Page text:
Fox // 2010 // 90 Minutes // Rated PG-13
Reviewed by Judge Adam Arseneau (Retired) // July 7th, 2010
To have and to hold...'Til dads do us part.
When I review romantic comedies, I simplify my criteria checklist. Subtle nuances, expert cinematography, a full array of supplementary features, a gripping plot -- none of these are measurable values worth noting here. I keep it simple: did the film cause cerebral hemorrhaging in my body? If the answer is no, then I consider the film a job well done. Case in point: Our Family Wedding, an ethno-hilarious romantic comedy about the pitfalls and perils of a racially mixed wedding. Calling it "good" or "bad" seems irrelevant. From a review standpoint, I'm just grateful it didn't murder my brain.
For lovestruck youngsters Marcus (Lance Gross, House of Payne) and Lucia (America Ferrera, Ugly Betty), engaged to be married, the hardest part is going to be telling their overprotective parents, Brad (Forrest Whitaker, The Last King of Scotland) and Miguel (Carlos Mencia, The Heartbreak Kid) of their impending nuptials. The two families immediately dislike the other on the grounds of racial prejudices, black and Hispanic values clashing along cultural lines. Can true love overcome the animosity of larger-than-life parents?
There is Comedy in this film, because the husband-to-be is an African-American, and the wife-to-be is Mexican-American. Hilarity! Well, that's the idea, anyway. Much ado is made about the incompatibilities between both families along cultural divides. Remember now, one family is black and the other Hispanic. That's what makes the Comedy. There are some funny moments to be had -- like the imaginary fantasy sequence envisioning the explosive seating combinations at the wedding -- but on the whole, this is pretty tepid stuff. Light racial epithets are hurled; the family patriarchs hate one another, but bond over the Shakespearian love of their offspring and bury the hatchet without tearing up the streets of Verona. A film could do a lot with this kind of material, a sincere and honest examination into ongoing racial tensions in America, but in Our Family Wedding, it's just window dressing. You get a few chuckles here and there, the film runs its predictably charming course, and the credits roll. The racial and cultural divides are rendered down to their most innocuous and harmless -- just empty comedic calories.
Amusingly, I found myself completely bored and disinterested at the plight of Marcus and Lucia, and far more interested in watching the limited character development and growth of the fathers, Brad and Miguel. It is literally the most interesting thing in a film bereft of interest; call it a rare case of bromance being more touching than the advertised heterosexual romance. What few chuckles the film manages to surgically extract from its audience come from this antagonistic dynamic between the racially and financially segregated fathers of the bride and groom. Forrest Whitaker and Carlos Mencia have more chemistry together than the two romantic leads. Go figure.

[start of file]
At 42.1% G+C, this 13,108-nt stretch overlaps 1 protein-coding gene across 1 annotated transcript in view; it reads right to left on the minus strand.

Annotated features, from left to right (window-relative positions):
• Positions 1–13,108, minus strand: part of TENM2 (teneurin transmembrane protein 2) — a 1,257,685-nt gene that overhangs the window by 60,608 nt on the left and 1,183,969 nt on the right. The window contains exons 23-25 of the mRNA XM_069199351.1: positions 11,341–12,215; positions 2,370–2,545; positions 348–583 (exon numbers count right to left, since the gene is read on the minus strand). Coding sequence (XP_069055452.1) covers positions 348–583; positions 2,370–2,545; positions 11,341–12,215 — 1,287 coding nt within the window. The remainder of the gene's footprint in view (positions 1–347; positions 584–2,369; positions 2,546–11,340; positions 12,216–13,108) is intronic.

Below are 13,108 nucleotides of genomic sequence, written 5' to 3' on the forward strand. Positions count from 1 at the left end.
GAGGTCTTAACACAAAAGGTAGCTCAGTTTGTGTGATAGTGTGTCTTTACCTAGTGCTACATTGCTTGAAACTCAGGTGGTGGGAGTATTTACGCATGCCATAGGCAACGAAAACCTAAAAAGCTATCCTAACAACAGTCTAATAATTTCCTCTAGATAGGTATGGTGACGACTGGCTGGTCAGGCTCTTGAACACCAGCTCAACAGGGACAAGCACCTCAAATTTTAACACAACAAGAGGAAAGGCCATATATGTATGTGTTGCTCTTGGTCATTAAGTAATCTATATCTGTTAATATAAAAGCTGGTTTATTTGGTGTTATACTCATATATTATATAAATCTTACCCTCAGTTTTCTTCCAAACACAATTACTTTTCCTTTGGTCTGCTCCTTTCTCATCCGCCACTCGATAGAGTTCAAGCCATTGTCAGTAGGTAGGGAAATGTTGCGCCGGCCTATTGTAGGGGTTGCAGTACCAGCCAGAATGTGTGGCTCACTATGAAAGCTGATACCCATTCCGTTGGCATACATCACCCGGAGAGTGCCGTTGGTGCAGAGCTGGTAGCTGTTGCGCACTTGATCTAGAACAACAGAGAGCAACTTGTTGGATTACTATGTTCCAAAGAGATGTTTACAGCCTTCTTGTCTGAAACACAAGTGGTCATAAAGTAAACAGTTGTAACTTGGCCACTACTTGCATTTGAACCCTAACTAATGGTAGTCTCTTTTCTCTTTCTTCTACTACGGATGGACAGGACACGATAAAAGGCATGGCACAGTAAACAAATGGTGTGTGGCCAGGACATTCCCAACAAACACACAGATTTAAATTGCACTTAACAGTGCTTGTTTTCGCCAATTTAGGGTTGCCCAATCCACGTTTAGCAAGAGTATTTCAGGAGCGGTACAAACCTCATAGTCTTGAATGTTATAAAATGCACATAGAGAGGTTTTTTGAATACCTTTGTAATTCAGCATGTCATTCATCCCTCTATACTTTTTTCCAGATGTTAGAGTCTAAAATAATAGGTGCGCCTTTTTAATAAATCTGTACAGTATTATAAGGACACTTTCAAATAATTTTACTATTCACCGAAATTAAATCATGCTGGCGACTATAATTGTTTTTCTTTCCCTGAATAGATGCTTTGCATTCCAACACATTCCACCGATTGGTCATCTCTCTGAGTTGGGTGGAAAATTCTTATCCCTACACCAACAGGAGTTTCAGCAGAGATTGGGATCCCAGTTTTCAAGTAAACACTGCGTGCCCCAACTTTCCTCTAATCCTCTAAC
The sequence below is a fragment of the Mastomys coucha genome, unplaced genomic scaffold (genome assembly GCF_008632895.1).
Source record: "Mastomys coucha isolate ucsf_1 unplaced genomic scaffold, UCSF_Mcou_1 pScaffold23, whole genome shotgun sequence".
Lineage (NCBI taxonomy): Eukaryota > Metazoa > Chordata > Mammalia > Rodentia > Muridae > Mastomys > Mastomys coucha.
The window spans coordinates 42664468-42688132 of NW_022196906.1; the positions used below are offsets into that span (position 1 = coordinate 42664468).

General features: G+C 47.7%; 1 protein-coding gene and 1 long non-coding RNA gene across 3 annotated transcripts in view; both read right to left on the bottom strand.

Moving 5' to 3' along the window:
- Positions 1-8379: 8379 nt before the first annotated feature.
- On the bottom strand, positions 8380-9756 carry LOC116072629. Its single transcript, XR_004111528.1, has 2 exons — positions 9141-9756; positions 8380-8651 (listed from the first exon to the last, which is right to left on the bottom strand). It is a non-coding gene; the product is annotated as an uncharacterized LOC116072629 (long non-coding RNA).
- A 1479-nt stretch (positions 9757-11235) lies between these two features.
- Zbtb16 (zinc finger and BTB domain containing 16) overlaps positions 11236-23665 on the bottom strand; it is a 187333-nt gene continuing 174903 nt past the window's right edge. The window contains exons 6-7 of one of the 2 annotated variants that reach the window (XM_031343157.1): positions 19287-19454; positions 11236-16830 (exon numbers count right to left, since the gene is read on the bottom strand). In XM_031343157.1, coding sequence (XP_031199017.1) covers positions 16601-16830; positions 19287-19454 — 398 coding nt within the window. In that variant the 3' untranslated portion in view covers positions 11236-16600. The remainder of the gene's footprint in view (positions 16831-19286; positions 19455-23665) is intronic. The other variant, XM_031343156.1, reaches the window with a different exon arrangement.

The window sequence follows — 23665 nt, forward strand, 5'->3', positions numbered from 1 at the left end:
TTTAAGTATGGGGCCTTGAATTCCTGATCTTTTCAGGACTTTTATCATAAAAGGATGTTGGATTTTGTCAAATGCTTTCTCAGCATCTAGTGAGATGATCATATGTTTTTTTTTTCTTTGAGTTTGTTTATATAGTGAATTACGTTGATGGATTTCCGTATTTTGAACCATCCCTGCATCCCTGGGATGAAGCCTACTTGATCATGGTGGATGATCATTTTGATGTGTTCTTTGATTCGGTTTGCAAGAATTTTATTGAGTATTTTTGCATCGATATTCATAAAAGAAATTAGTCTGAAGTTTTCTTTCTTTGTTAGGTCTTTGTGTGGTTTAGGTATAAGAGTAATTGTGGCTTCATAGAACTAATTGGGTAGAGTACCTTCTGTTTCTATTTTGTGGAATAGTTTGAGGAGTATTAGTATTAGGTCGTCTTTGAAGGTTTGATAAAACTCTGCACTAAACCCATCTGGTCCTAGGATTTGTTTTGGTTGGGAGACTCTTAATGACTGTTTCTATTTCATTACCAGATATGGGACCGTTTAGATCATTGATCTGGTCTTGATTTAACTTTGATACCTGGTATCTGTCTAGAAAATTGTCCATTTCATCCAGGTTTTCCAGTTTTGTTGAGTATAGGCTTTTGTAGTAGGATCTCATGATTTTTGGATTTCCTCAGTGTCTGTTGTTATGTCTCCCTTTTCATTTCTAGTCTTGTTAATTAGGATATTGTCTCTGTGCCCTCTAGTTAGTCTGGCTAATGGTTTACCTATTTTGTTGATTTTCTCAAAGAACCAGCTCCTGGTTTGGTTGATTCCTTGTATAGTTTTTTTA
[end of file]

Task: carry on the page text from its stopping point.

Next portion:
What hurts the most about Our Family Wedding is that a film with this much award-winning talent in it should be much more impressive and memorable. Everyone looks bored and resigned, hitting their lines with the methodical plodding of a line cook at a fast food restaurant. No passion, no flair, no originality. The job gets done, but there's no warmth or passion, no heart. Whitaker turns out the best performance here by default, a disinterested, sleepwalking affair that coasts by on his immeasurable talent.
Fox sent us a watermarked screener to review, so technical specs are pretty much out; our copy came in a widescreen anamorphic presentation with a full 5.1 surround mix and a stereo surround Spanish track. Extras included deleted and extended scenes, a gag reel, and some trailers -- standard offerings for a single-disc release.
If mixing two parts Guess Who's Coming To Dinner with one part Father Of The Bride, a dash of Meet the Parents, and garnish of Mind of Mencia sounds delicious, then Our Family Wedding will be right up your alley. You may want to see a doctor though, because something might be wrong with your taste buds. Formulaic and predictable, this is a banal and painful comedy, if for no other reason than expressing frustration at the squandering of this much star power.
Guilty. You could do worse on date night, but under any other conditions, you'd be best to avoid.
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Scales of Justice
* 2.35:1 Anamorphic
* Dolby Digital 5.1 Surround (English)
* Dolby Digital 2.0 Stereo (Spanish)
* English (SDH)
Running Time: 90 Minutes
Release Year: 2010
MPAA Rating: Rated PG-13
* Extended/Deleted Scenes
* Gag Reel
* Official Website